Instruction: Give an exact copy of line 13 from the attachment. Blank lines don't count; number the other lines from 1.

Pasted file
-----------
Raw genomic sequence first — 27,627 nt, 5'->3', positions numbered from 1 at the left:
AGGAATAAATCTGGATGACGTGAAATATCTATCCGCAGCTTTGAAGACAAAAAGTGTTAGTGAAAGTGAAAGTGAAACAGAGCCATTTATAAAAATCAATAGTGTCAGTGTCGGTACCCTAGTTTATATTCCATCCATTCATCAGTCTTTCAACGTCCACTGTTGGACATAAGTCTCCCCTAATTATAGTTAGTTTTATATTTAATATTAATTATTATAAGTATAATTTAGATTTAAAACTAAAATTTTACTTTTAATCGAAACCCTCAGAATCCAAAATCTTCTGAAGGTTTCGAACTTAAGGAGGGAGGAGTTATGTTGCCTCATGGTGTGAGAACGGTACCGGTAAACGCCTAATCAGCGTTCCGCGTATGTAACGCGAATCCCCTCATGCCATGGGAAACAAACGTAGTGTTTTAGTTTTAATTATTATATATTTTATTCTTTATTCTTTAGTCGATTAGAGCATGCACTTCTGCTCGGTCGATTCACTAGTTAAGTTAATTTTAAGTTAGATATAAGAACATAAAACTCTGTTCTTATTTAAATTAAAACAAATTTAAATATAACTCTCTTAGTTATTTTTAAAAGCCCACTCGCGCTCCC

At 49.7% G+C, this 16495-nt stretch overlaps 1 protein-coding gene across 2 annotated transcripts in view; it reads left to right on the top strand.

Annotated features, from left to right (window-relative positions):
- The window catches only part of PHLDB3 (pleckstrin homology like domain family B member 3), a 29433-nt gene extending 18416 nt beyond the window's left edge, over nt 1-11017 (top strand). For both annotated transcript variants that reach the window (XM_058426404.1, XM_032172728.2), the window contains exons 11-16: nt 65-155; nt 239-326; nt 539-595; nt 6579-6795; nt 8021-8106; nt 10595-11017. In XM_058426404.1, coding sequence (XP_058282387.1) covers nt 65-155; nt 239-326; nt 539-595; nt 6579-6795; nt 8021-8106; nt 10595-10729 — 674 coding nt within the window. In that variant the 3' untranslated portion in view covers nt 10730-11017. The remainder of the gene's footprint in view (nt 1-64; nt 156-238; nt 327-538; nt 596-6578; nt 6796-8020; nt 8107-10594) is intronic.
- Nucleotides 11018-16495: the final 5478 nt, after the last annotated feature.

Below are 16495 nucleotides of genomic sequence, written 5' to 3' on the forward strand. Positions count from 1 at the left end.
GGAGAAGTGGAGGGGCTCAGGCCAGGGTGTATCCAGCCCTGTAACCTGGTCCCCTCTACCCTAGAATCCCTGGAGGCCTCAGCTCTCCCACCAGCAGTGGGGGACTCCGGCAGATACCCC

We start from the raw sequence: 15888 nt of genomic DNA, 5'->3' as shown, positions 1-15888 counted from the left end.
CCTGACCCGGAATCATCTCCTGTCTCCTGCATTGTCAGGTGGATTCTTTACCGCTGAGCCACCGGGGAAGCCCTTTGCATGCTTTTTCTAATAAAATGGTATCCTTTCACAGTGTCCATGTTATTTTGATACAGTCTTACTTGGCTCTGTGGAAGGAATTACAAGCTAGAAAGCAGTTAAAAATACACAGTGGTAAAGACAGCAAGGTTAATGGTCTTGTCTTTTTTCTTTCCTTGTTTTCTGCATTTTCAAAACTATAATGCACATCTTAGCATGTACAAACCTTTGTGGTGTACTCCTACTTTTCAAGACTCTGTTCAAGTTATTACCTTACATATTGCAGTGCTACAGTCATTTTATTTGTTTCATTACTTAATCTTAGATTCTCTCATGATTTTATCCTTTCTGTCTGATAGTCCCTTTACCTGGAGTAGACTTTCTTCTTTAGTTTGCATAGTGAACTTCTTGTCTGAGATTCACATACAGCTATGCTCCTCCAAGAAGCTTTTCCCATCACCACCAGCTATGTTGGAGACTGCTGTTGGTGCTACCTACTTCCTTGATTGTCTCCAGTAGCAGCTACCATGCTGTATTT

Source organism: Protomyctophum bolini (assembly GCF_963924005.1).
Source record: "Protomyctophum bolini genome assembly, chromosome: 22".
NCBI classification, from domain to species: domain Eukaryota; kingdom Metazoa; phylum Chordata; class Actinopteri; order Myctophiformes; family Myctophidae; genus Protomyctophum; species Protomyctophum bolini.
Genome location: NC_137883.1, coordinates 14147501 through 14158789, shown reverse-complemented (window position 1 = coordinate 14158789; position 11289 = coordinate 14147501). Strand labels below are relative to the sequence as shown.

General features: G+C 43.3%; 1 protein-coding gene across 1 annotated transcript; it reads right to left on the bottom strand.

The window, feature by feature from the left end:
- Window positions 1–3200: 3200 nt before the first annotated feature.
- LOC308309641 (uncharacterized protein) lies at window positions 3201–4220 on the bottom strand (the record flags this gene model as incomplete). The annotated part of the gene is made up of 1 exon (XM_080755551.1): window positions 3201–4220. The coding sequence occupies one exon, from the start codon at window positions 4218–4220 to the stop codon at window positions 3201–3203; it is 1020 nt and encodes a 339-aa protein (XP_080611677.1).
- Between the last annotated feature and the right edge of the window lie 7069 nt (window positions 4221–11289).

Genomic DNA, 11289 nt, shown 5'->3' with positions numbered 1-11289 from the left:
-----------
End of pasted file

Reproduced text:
NCBI classification, from domain to species: domain Eukaryota; kingdom Metazoa; phylum Chordata; class Actinopteri; order Myctophiformes; family Myctophidae; genus Protomyctophum; species Protomyctophum bolini.